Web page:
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Smurf-y Old Age

By | April 1, 2013

Flies turning blue help researchers link the deterioration of the intestinal barrier to age-related death.

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Bridges for UK Water Voles

By | March 20, 2013

Newly constructed ramps will expand the habitat available to a colony of water voles in London, and similar ramps elsewhere could encourage isolated populations to mix.   

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Week in Review

By | March 15, 2013

Disgruntled Nobel loser sues; brain trauma researchers search for biomarker of a chronic condition; receptor for novel coronavirus found; the rise of transcriptomics; and ethical oversight of participant-led research

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Snubbed for a Nobel?

By | March 14, 2013

A surgeon sues the Nobel Assembly for excluding him from last year’s prize awarded for regenerative science, but stem cell scientists are skeptical of his claims.

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image: Native Frogs Beat Invasive Toads

Native Frogs Beat Invasive Toads

By | March 8, 2013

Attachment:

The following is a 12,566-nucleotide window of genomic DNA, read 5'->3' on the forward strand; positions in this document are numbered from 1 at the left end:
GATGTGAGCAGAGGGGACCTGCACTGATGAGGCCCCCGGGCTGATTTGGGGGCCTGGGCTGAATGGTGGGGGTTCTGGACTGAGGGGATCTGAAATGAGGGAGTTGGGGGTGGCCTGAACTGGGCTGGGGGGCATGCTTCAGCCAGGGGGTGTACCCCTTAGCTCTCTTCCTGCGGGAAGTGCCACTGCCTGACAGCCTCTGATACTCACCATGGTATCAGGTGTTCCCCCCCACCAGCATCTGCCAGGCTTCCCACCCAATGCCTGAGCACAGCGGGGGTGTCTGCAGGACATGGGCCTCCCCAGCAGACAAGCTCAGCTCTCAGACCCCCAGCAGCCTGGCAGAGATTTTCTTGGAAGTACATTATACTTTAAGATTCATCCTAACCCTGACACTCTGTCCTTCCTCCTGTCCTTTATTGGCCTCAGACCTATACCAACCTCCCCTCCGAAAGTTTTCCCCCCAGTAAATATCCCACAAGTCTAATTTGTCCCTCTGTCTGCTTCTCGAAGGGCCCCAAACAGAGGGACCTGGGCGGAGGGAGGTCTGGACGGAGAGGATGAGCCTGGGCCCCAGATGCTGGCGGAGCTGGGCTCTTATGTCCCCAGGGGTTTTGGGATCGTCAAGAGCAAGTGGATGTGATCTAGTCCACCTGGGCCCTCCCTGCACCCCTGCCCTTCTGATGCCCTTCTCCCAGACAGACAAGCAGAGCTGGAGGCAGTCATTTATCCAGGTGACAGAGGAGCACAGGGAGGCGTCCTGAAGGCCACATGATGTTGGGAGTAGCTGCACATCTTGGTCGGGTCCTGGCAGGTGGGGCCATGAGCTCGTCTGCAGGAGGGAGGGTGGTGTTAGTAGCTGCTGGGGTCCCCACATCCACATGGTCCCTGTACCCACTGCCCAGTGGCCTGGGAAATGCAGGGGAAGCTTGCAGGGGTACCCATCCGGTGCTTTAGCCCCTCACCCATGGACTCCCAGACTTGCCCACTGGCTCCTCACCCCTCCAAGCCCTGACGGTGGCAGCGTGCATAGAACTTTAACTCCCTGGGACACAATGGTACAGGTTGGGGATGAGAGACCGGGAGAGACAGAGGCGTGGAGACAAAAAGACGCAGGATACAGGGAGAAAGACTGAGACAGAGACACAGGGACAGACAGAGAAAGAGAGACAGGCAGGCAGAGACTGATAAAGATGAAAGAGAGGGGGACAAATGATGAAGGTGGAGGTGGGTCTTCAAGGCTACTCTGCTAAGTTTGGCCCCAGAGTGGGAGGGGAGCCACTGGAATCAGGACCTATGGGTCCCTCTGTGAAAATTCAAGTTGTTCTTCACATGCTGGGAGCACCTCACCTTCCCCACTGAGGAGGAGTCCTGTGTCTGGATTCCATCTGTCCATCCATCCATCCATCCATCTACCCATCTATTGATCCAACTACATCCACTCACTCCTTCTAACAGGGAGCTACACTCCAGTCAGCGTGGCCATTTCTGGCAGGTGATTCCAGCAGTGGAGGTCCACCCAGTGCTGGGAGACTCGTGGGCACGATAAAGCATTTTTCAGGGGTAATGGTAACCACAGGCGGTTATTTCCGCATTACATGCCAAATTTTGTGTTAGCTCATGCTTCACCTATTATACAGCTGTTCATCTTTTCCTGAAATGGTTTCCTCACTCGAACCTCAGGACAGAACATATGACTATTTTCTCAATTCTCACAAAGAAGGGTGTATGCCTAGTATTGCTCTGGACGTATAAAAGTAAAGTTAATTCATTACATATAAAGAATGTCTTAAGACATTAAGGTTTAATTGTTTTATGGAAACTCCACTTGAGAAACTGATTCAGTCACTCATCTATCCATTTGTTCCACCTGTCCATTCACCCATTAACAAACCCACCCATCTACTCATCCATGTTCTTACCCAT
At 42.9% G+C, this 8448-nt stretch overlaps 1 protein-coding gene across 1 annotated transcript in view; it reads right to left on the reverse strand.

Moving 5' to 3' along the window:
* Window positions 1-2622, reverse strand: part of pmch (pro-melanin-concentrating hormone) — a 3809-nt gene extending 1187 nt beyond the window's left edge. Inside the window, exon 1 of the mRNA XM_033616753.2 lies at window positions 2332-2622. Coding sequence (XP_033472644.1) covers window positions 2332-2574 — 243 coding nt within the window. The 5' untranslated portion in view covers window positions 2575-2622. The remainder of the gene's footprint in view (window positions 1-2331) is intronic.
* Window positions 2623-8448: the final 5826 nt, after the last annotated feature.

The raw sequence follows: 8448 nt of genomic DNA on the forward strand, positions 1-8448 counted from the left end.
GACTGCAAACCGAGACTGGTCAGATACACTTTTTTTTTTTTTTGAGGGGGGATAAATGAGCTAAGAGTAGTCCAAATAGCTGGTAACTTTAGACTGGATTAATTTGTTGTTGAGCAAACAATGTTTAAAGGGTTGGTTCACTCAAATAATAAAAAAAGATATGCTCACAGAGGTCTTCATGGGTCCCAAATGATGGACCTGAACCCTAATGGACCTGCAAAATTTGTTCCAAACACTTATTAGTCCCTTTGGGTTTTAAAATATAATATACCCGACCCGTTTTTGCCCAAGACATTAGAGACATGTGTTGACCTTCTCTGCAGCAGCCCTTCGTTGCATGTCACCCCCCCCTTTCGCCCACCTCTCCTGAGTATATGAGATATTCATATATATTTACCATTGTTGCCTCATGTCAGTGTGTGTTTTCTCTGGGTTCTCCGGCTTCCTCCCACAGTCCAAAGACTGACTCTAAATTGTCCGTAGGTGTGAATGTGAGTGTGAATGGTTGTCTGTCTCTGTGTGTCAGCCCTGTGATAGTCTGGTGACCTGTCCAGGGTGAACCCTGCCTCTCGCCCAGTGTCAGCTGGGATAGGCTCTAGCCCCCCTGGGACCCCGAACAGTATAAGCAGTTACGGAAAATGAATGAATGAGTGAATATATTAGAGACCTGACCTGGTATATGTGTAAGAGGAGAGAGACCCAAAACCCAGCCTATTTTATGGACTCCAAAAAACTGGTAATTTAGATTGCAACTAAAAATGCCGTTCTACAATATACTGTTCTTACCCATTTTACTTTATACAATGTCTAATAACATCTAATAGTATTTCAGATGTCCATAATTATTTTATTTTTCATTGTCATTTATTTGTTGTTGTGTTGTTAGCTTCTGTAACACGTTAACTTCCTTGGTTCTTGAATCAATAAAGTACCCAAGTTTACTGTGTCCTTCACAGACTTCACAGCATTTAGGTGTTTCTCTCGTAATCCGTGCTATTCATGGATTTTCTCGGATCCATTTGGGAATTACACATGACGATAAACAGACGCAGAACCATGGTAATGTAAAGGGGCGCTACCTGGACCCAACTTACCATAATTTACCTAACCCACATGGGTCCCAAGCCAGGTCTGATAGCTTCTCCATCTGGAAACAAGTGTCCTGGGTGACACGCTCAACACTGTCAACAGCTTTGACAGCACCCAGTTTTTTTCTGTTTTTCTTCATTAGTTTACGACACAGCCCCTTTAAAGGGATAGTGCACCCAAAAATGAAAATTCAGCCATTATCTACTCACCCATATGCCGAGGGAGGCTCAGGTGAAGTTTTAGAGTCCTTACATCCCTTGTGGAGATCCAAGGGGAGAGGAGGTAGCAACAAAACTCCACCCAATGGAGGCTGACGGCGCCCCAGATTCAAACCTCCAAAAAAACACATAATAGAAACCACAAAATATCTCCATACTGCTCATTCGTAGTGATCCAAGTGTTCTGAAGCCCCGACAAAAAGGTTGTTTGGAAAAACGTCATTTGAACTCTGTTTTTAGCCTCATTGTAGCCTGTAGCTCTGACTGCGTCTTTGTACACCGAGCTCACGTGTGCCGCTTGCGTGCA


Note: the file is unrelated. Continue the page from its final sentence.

Native Australian frog tadpoles outcompete the tadpoles of the invasive cane toad, suggesting the native frogs could form part of a suburban control program.

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Science Loses Two More

By | March 6, 2013

Oncologist Jane C. Wright and physics Nobel-winner Donald Glaser have died.

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All In Proportion

By | March 2, 2013

Drosophila insulin-like peptides (dILPs) regulate part of the signaling pathway that helps keep organs growing in proportion during development.

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Contributors

By | March 1, 2013

Meet some of the people featured in the March 2013 issue of The Scientist.

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Instant Messaging

By | March 1, 2013

During development, communication between organs determines their relative final size.

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image: What Ever Happened to Douglas Prasher?

What Ever Happened to Douglas Prasher?

By | February 26, 2013

The first researcher to clone the gene for green fluorescent protein, but who was passed over for the 2008 Nobel Prize in Chemistry, is back in academic science.

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Mettler Toledo
BD Biosciences
BD Biosciences